• Fertility
  • Fat Loss

Because the western diet is overflowing with omega-6 fatty acids, your mission, should you choose to accept it, is simple: just eat more omega-3s. Eat more salmon, sardines, herring, mackerel, black cod, and bluefish. Or buy a high-quality fish or krill oil (mine is a liquid that is extra purified for safety and tastes like lemon). Vegetarian sources such as flax seeds and walnuts are wonderful too, just remember the body has to go through the extra step of converting them to EPA and DHA (the two critical kinds of omega-3s). How much is enough? Well, in a lecture I attended by Dr. Barry Sears, he gave the following guidelines:

  • Everyone would benefit from: 2-2.5 g (2,000-2,500 mg) per day
  • For those suffering from obesity, diabetes, coronary heart disease: 5 g (5,000 mg) per day
  • For those battling cancer and chronic pain: 7.5 g (7,500 mg) per day
  • For those with neurological disease: >10 g (at least 10,000 mg) per day

Ideally, one would consume a fish oil or omega-3 supplement in conjunction with anti-inflammatory meals, moderate exercise, and stress reduction techniques. As always, remember that I am not a medical professional nor a registered dietitian. Please consult your physician before making any abrupt changes to your diet. References: Simopoulos, AP (2002). The importance of the ratio of omega-6/omega-3 essential fatty acids. Biomed Pharmacother. 56(8), 365-79. Retrieved from http://www.ncbi.nlm.nih.gov/pubmed/12442909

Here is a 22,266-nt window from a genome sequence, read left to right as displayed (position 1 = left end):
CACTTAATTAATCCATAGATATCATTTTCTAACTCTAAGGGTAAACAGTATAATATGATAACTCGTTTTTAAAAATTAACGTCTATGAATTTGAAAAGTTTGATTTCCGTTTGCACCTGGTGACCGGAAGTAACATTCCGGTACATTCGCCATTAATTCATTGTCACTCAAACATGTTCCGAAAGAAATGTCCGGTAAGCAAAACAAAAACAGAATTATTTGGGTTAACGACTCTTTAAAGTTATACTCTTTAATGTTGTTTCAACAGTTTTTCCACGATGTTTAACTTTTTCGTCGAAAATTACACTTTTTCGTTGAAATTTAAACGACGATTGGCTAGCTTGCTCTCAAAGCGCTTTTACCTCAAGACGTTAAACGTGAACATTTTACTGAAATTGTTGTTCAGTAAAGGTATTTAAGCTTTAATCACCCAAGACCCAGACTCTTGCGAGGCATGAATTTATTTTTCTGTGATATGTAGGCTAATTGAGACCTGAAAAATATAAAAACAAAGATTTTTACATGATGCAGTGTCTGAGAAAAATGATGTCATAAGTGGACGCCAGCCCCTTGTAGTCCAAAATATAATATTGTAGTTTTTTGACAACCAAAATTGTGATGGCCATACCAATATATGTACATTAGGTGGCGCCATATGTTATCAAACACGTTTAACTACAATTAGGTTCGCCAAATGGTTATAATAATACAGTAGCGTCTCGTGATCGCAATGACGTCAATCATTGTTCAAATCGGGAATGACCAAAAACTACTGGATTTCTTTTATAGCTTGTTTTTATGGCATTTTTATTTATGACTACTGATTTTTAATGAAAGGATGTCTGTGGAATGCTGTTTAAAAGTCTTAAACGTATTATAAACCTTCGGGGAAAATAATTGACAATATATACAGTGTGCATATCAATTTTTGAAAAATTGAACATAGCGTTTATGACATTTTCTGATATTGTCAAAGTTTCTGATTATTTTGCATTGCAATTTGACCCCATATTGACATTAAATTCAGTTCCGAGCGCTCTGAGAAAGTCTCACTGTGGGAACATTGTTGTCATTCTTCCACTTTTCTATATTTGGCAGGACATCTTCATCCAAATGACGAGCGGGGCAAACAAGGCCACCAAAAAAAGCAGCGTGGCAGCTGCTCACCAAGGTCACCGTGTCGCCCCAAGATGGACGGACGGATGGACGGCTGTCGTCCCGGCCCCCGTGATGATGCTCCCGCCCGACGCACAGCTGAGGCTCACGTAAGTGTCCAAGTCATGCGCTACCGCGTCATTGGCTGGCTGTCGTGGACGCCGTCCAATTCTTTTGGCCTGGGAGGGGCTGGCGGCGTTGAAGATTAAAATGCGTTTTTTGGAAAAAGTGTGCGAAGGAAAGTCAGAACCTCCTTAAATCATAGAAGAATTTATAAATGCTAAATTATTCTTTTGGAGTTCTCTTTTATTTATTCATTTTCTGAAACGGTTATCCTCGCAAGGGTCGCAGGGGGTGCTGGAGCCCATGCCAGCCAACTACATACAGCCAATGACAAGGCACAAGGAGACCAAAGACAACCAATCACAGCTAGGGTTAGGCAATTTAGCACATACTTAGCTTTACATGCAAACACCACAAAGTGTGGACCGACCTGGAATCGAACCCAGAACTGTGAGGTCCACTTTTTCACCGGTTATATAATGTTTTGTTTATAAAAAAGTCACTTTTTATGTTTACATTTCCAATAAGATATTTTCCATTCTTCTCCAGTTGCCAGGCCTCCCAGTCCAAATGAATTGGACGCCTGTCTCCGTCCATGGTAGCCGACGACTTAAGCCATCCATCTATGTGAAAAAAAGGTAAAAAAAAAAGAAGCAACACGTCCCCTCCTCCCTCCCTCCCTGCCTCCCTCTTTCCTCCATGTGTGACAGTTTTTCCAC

What do you love? / 7 posts in 7 days

nyc metro card and birdcage - mindbodyplate

So there I was, making perfect time on my way to yoga when, upon arriving at the bus stop, I realized my unlimited metro card was expired. I wouldn’t have time to trek to the subway stop a quarter mile away to get a new one. Shit. I dug around in my purse and retrieved three dollar bills. Yesss. When the bus pulled up and its doors opened, the sign next to the driver was clear: no bills, exact change only. In other words, if you want to take the bus the old fashioned way, you need $2.50 in quarters. Yikes. As I stepped backwards away from the doors to let more prepared Brooklynites board, my right foot landed smack dab in a foot-deep, greasy and grimy New York City gutter puddle. Double shit.

Dejected, I turned around and started to head back home. I guess there’s no yoga class for me this morning, I thought; maybe I can catch a class later, or buckle down and do a sufficient home practice.

But I didn’t get far.

Wait a minute, I thought, you love this yoga class. Are you really going to let the fact that your sock is saturated with what is likely sewer water stop you from getting there? Resolved, I waited for the better part of ten minutes for a cab, soggy foot and all, and I raced to the studio.